One summer in the mid-1960s, I worked as a teenage nanny to three children: Helen aged nine, Brian aged seven, and Mary, a highly articulate five. They lived in a newly constructed Toronto suburb where mothers sprayed DDT on dandelions, fathers bombed hornets’ nests with diazinon, and everyone stepped on ants.
My young charges viewed the natural world with alarm. No surprise there. I, on the other hand, carried John Rowland’s beloved Cache Lake Country in my satchel like a talisman against capitalism. Filled with the self-righteous fervour of teens everywhere, I decided to awaken the children to the glories of nature. The suburb backed onto an alder meadow, replete with flora and fauna: perfect for afternoon hikes. Looking back on those innocent times, it seems that I believed our pastoral excursions would prepare them – and me – for a lifetime of Wordsworthian bliss. Ah, if only.
Things started promisingly and, during the first month, the children responded well. They admired daisies that struggled through cracks in concrete, they gathered camomile and agreed that, yes, it did smell like pineapple. They learned to identify the calls of robin and blue jay. Even their terror of spiders and snakes abated.
And then came the day of the thunderstorm.
The morning dawned innocently enough. Schooners of clouds sailed across the sky, pewter at the bottom but filled with the promise of nothing worse than a windy day. After lunch the pewter turned purple and the clouds thickened into an ominous mass. The initial pattering of rain on the roof gave way to a steady downpour.
‘We’ll have to forget our field trip today,’ I said. ‘How about I keep reading to you from The Lion, the Witch and the Wardrobe?’
‘Okaaaay,’ they shouted, and clambered onto the living room sofa. I picked up the book to start Chapter 2, in which Lucy stumbles through the wardrobe into the wintry magic of Narnia and meets Mr. Tumnus, a reluctant kidnapper for the White Witch. Two pages later, we heard the first volley of thunder rumble in the distance. Minutes passed, then another rumble. Louder. Closer.
The sofa sat opposite a pair of French doors that opened onto a sparse lawn edged with wizened marigolds. Towering over the garden and two adjoining properties was an oak tree that somehow had survived the recent onslaught of bulldozing, grading, and bungalow construction. The tree was gargantuan. A week earlier, the children and I had measured its reassuring girth. It took all of our assembled arms to encircle the trunk, and we named it ‘Eight-Hands Oak’.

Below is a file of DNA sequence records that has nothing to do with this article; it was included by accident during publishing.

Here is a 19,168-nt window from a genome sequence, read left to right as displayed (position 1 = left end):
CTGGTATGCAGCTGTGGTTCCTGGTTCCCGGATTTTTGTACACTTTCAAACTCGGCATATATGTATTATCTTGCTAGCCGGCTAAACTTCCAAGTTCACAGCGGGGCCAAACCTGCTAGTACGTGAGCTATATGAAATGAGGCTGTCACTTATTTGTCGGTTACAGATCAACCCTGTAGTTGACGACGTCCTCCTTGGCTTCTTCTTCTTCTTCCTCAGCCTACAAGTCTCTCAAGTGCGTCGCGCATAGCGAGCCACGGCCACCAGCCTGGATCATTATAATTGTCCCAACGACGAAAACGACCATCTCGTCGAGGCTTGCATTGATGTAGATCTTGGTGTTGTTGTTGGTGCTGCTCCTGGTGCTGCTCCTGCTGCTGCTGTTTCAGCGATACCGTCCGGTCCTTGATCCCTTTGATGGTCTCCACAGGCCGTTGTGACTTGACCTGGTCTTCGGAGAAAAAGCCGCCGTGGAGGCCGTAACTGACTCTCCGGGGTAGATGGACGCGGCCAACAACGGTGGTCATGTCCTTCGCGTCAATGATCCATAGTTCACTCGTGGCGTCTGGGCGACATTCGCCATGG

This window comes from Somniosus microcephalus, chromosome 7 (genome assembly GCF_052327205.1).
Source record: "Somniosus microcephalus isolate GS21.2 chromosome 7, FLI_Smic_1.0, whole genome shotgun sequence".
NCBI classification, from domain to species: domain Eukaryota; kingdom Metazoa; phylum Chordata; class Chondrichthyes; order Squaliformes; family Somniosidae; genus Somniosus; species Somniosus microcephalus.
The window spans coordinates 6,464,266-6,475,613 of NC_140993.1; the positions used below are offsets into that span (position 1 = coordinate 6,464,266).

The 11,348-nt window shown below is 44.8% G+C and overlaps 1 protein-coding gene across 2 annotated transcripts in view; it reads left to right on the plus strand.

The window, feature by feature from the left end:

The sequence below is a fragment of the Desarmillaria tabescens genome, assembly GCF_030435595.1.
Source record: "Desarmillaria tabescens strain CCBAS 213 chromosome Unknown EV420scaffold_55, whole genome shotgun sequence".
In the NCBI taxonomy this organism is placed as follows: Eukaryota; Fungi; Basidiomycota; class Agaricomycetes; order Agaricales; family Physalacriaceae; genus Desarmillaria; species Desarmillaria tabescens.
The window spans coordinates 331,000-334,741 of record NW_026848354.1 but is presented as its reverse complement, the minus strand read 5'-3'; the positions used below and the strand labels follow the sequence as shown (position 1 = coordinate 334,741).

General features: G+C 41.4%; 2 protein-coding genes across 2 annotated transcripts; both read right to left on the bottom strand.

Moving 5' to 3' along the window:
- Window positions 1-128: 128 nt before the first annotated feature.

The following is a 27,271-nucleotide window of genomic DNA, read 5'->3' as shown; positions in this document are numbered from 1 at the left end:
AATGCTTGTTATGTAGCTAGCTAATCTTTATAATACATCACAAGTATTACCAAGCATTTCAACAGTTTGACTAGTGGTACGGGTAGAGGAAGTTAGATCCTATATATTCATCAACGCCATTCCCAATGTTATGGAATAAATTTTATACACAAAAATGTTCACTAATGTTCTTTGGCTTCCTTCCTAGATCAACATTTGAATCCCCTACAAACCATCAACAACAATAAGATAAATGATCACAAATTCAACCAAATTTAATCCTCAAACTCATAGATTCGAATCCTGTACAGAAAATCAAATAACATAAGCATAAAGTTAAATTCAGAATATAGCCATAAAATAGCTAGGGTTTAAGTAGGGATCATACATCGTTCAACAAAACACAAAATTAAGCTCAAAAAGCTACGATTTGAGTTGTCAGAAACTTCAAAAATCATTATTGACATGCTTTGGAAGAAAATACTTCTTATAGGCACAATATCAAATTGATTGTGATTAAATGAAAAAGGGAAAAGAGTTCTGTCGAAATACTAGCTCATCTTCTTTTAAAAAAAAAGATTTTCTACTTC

I glanced out at old Eight-Hands before continuing our story to where the guilt-stricken Mr. Tumnus sobs about having lured Lucy into his cave for tea. Meanwhile, in suburb-land, the thunder was cannoning and the living room was so gloomy that I could barely see the print on the page.
‘Brian,’ I said, ‘could you please turn on the light?’
He obliged, and I resumed reading. Just as Lucy in Narnia begins to grasp her danger, our lamp flickered. A moment later, the living room plunged into darkness. The children huddled closer, whimpering. I gazed through the French doors at the oak, its branches whipping frantically from side to side in the banshee gale.
‘Don’t worry,’ I said. My voice sounded saccharine, even to me. ‘What a great thunderstorm. Hey, I’ve got an idea. Let’s go and watch the lightning.’
‘Isn’t that kind of … you sure we’ll be ok?’ asked Helen.
‘We’ll be fine,’ I said. ‘It’s just nature’s electricity. Kind of like fireworks.’
I walked to the doors and grinned back at the children, exuding encouragement. The girls looked dubious. Brian looked suspicious.
‘Come on, you guys, we can get a really good view from here.’
Sighing, they slumped across the floor to press their noses against the glass panes and watch the show. Mary slipped her hand into mine.
Three flashes of lightning illuminated the sky, one after the other. Crack–crack…pause…crack! Tremendous thunderclaps followed. Kapow! Kapow! Kapow! Another flash of lightning, a double-header that forked to the ground. The children started to relish the display, exclaiming ‘Ooo-ooo-ooo’ as each bolt arced down from the now charcoal-coloured clouds.
The fifth bolt exited the heavens directly above the house. It paused like a bony finger over the oak before piercing the trunk. The floor of the house shuddered. As the children shrieked, the oak gently toppled, felled by a cosmic axe. Within seconds, the fragmented trunk lay prone across three lots, leaving a shard of charred heartwood that hissed and steamed. An acrid smell snaked through a crack in the doorframe.
‘Holy crow,’ I whispered, and glanced sideways at the children.
They had stopped screaming and stood rigid, mouths agape. Helen began to cry. Brian’s eyes refused to meet mine. And Mary – wonderful, precocious Mary – dropped my hand to speak on behalf of her siblings, enunciating clearly in case I should miss the point.
‘I will never, ever believe anything you say ever again.’
Gwen Martin has jumped freight trains, played pub piano, prospected for gold, edited science reports, and authored forgettable history books. Her creative work appears in Geist Magazine, The Antigonish Review, Mom Egg Review, Funny Pearls, Hippocampus Magazine, and elsewhere. She lives on a lake in rural New Brunswick, Canada.